Forty-three of the 63 overtures to the 44th General Assembly dealt with confessing and repenting of race-related sins. There were 10 distinct proposals. The others either endorsed or mirrored one of those ten. after much deliberation, the Overtures Committee decided that Overture 43 from Potomac Presbytery provided the base for its ultimate recommendation on the subject, and recommended an amended version to the General Assembly. In its Thursday evening session, the General Assembly adopted that recommendation.
The collaborative approach Potomac Presbytery took in formulating its overture is a story itself. Originally, one of Potomac’s churches submitted an overture nearly identical to Overture 4 from Missouri Presbytery. Another church considered offering an alternative but instead suggested that the matter be referred to a study committee. The presbytery agreed, referring the original overture to its MNA Committee. It also mandated that a forum be held giving any elder in presbytery the opportunity to provide input.
Teaching Elder Scott Seaton, MNA Committee chairman, said that this was the first time Potomac had taken such an approach. Roughly 30 elders attended the committee’s initial forum. Several ruling elders, unable to attend because of work commitments, requested a second forum. That meeting, held on a Saturday, drew 30 more elders.
Teaching Elder Scott Seaton, the presbytery’s MNA Committee chairman, said that this was the first time Potomac had taken such an approach.
During the forum, the church session that proposed the original overture explained its rationale. Others asked questions and expressed opinions; they voiced their concerns and suggested changes. But throughout, Seaton said, the two forums were “sweet.” “They were full of conviction and passion,” he said, “but no one was disrespectful.”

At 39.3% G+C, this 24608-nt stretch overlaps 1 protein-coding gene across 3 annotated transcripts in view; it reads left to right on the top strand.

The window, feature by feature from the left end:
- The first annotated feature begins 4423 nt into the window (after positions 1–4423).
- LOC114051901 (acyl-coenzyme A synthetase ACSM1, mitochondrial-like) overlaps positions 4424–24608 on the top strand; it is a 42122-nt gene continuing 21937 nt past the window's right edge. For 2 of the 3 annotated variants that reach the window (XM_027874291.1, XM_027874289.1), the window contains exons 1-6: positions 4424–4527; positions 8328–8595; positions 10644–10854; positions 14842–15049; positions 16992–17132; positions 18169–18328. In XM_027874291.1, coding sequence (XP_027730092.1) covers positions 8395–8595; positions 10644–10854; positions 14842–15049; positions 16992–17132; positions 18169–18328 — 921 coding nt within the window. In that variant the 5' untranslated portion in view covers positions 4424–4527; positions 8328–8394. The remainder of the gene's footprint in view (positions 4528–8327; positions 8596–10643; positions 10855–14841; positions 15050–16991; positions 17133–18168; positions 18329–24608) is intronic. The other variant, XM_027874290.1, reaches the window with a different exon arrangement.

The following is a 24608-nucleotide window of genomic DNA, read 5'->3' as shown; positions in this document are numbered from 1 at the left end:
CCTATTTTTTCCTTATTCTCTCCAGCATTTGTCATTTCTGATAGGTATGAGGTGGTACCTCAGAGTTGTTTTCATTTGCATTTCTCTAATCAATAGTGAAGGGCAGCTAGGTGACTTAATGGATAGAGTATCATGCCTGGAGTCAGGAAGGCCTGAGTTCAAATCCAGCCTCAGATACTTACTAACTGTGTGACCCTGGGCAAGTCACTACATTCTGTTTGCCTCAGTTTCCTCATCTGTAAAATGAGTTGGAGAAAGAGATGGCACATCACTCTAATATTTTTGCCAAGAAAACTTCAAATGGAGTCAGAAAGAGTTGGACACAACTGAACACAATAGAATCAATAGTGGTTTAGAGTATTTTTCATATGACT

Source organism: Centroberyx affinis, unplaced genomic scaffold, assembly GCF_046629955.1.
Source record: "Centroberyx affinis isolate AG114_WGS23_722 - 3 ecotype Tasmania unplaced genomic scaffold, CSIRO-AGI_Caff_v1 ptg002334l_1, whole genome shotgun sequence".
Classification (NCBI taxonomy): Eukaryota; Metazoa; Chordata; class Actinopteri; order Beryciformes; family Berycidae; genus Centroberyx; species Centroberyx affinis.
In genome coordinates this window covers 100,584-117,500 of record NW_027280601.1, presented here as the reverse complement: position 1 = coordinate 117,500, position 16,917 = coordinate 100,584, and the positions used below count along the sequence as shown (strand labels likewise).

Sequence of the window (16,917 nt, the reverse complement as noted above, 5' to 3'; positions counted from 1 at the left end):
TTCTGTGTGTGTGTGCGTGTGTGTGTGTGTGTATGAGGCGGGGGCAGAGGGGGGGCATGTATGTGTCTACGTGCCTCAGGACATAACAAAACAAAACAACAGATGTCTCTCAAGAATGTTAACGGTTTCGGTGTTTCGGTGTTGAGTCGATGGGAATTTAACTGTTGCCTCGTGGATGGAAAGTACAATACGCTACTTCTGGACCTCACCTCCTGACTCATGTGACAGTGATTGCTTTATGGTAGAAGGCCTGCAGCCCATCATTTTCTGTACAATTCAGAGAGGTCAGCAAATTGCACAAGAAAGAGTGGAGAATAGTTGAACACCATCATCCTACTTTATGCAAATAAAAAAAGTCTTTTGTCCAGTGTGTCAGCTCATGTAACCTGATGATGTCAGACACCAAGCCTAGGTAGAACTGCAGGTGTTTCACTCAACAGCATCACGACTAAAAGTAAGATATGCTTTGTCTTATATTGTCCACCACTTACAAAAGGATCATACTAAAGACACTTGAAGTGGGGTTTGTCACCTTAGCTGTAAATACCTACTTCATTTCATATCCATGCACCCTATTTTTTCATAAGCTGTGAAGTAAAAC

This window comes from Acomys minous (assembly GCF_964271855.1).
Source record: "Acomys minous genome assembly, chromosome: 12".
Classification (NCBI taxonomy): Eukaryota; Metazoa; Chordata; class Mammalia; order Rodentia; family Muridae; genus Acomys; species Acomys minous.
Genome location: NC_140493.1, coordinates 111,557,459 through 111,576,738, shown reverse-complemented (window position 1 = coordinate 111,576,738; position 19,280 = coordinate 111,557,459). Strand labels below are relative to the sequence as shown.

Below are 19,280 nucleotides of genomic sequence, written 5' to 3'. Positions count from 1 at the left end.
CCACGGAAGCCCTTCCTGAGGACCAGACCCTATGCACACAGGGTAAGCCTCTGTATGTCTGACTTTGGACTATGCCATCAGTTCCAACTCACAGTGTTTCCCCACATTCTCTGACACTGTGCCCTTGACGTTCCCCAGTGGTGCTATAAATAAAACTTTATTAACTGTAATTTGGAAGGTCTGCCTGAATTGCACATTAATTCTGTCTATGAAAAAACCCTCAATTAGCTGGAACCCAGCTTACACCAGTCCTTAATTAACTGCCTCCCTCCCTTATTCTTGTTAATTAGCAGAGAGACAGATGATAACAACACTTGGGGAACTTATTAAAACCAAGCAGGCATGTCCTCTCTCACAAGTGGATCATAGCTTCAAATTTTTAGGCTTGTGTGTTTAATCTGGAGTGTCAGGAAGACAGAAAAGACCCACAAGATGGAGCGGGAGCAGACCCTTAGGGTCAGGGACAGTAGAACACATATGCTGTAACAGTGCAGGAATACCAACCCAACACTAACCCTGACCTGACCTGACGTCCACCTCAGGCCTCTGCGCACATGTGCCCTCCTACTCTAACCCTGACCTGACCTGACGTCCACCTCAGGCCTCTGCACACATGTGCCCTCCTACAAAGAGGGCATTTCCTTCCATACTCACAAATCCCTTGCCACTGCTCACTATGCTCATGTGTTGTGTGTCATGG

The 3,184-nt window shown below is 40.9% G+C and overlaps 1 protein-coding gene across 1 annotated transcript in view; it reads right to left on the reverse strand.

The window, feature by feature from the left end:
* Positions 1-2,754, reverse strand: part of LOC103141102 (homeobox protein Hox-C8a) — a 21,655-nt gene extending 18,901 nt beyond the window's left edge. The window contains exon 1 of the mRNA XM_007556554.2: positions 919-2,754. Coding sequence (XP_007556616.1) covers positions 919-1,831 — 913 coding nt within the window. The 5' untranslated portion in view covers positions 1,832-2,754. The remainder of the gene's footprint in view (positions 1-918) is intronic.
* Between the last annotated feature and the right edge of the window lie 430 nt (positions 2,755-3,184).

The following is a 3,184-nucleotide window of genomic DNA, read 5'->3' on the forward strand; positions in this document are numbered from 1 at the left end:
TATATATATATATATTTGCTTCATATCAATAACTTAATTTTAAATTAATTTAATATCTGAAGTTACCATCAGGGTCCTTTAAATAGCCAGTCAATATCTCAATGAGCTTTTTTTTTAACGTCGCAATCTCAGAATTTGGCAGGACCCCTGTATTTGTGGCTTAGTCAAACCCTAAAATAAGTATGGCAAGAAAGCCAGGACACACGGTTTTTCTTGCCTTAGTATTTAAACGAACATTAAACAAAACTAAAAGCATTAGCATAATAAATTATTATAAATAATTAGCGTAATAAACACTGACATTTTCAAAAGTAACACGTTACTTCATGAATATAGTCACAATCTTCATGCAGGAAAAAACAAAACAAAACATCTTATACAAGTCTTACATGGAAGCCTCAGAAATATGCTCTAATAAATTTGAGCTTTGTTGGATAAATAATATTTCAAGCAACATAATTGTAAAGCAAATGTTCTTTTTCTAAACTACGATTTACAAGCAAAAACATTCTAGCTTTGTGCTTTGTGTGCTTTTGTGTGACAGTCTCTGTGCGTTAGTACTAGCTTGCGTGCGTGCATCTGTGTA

Even so, the discussions revealed points of contention. Some objected to the language relating to “repentance,” arguing that a person can’t repent for others’ sins. Others felt the language of “condemnation,” preferred by some, suggested that responsibility for the racial sin rested on others, not themselves. The discussion led to substantive changes, with the committee opting for the language of “confession.” Such language, the committee believed, had broader semantic range: Confession can signify simple recognition, but it can also acknowledge personal involvement.
Another change concerned Overture 4’s explanation of the phrase “continuing church” in the PCA’s “Message to All the Churches,” adopted at its founding. Overture 4 asserts that “a ‘continuing church’ inherits not only the faith of the predecessor organization, but also the larger history of the Church from which its descends, whether that history is honorable or dishonorable.” It goes on to identify the actions and inaction of “many of our founding denominational leaders and churches” during the civil rights era as “dishonorable.”
A number of presbytery members objected to this language, so the committee replaced it with a description of that history. This description included “the honorable and courageous commitment of our founding denominational leaders and churches” to faithfulness to the Scriptures. At the same time, it recognized that “there were founding denominational leaders and churches who not only failed to pursue racial reconciliation, but also actively worked against it in both church and society.” The description includes the continuing effects of both.
According to Seaton, the committee adopted a number of other changes, all as a consequence of the input they received. “We literally looked at every word or phrase,” he explained.
The final overture was adopted unanimously. Seaton believes this is especially significant given the composition of Potomac Presbytery. “Potomac is a microcosm of the various viewpoints you find in the PCA,” he said. “People from various perspectives were really listening to each other, trying to determine what would be best for the whole denomination.”
In Seaton’s view, the process presbytery adopted is just as important as the overture itself. “I long for the PCA as a whole to have that sort of conversation, where we really listen to everybody.”